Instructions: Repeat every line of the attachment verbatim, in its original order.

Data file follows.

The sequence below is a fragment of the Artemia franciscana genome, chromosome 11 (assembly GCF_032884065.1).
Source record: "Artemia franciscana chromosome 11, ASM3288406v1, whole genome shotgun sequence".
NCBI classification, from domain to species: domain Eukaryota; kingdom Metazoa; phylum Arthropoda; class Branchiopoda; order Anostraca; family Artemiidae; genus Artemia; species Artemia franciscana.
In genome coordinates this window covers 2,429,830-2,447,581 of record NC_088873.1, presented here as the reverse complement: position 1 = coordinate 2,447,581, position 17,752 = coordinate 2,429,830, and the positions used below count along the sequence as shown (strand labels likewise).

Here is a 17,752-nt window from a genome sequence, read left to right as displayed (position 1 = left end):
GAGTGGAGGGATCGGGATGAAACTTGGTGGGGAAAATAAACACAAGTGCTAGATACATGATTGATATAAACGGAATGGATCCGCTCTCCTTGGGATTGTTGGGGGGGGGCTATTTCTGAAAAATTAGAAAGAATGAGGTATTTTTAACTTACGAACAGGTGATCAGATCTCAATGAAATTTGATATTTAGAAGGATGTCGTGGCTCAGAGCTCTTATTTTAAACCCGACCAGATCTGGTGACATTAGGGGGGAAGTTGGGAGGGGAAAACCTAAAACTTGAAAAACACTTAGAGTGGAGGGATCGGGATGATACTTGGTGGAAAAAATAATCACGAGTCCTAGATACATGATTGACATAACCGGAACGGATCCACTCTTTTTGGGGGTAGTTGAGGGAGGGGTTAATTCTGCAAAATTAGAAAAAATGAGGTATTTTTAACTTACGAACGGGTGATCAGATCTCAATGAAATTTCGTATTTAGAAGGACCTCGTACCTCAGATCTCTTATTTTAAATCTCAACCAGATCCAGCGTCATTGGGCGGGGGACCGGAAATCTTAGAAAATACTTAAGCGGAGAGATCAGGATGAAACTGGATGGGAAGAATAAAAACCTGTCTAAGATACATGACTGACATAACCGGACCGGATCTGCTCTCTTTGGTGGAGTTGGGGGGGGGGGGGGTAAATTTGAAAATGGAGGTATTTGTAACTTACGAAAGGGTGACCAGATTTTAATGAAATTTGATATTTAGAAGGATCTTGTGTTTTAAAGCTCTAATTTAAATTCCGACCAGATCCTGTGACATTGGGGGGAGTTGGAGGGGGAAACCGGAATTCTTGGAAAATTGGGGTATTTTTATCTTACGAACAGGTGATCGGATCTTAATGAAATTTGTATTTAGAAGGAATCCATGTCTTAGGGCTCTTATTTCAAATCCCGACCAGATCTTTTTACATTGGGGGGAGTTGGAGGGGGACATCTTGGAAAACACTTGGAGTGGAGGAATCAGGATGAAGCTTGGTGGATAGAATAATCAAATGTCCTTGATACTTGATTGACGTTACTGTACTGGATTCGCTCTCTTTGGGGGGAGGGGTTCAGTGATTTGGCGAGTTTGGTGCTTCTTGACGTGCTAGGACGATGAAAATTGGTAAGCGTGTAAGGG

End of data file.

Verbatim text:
The sequence below is a fragment of the Artemia franciscana genome, chromosome 11 (assembly GCF_032884065.1).
Source record: "Artemia franciscana chromosome 11, ASM3288406v1, whole genome shotgun sequence".
NCBI classification, from domain to species: domain Eukaryota; kingdom Metazoa; phylum Arthropoda; class Branchiopoda; order Anostraca; family Artemiidae; genus Artemia; species Artemia franciscana.
In genome coordinates this window covers 2,429,830-2,447,581 of record NC_088873.1, presented here as the reverse complement: position 1 = coordinate 2,447,581, position 17,752 = coordinate 2,429,830, and the positions used below count along the sequence as shown (strand labels likewise).

Here is a 17,752-nt window from a genome sequence, read left to right as displayed (position 1 = left end):
GAGTGGAGGGATCGGGATGAAACTTGGTGGGGAAAATAAACACAAGTGCTAGATACATGATTGATATAAACGGAATGGATCCGCTCTCCTTGGGATTGTTGGGGGGGGGCTATTTCTGAAAAATTAGAAAGAATGAGGTATTTTTAACTTACGAACAGGTGATCAGATCTCAATGAAATTTGATATTTAGAAGGATGTCGTGGCTCAGAGCTCTTATTTTAAACCCGACCAGATCTGGTGACATTAGGGGGGAAGTTGGGAGGGGAAAACCTAAAACTTGAAAAACACTTAGAGTGGAGGGATCGGGATGATACTTGGTGGAAAAAATAATCACGAGTCCTAGATACATGATTGACATAACCGGAACGGATCCACTCTTTTTGGGGGTAGTTGAGGGAGGGGTTAATTCTGCAAAATTAGAAAAAATGAGGTATTTTTAACTTACGAACGGGTGATCAGATCTCAATGAAATTTCGTATTTAGAAGGACCTCGTACCTCAGATCTCTTATTTTAAATCTCAACCAGATCCAGCGTCATTGGGCGGGGGACCGGAAATCTTAGAAAATACTTAAGCGGAGAGATCAGGATGAAACTGGATGGGAAGAATAAAAACCTGTCTAAGATACATGACTGACATAACCGGACCGGATCTGCTCTCTTTGGTGGAGTTGGGGGGGGGGGGGGTAAATTTGAAAATGGAGGTATTTGTAACTTACGAAAGGGTGACCAGATTTTAATGAAATTTGATATTTAGAAGGATCTTGTGTTTTAAAGCTCTAATTTAAATTCCGACCAGATCCTGTGACATTGGGGGGAGTTGGAGGGGGAAACCGGAATTCTTGGAAAATTGGGGTATTTTTATCTTACGAACAGGTGATCGGATCTTAATGAAATTTGTATTTAGAAGGAATCCATGTCTTAGGGCTCTTATTTCAAATCCCGACCAGATCTTTTTACATTGGGGGGAGTTGGAGGGGGACATCTTGGAAAACACTTGGAGTGGAGGAATCAGGATGAAGCTTGGTGGATAGAATAATCAAATGTCCTTGATACTTGATTGACGTTACTGTACTGGATTCGCTCTCTTTGGGGGGAGGGGTTCAGTGATTTGGCGAGTTTGGTGCTTCTTGACGTGCTAGGACGATGAAAATTGGTAAGCGTGTAAGGG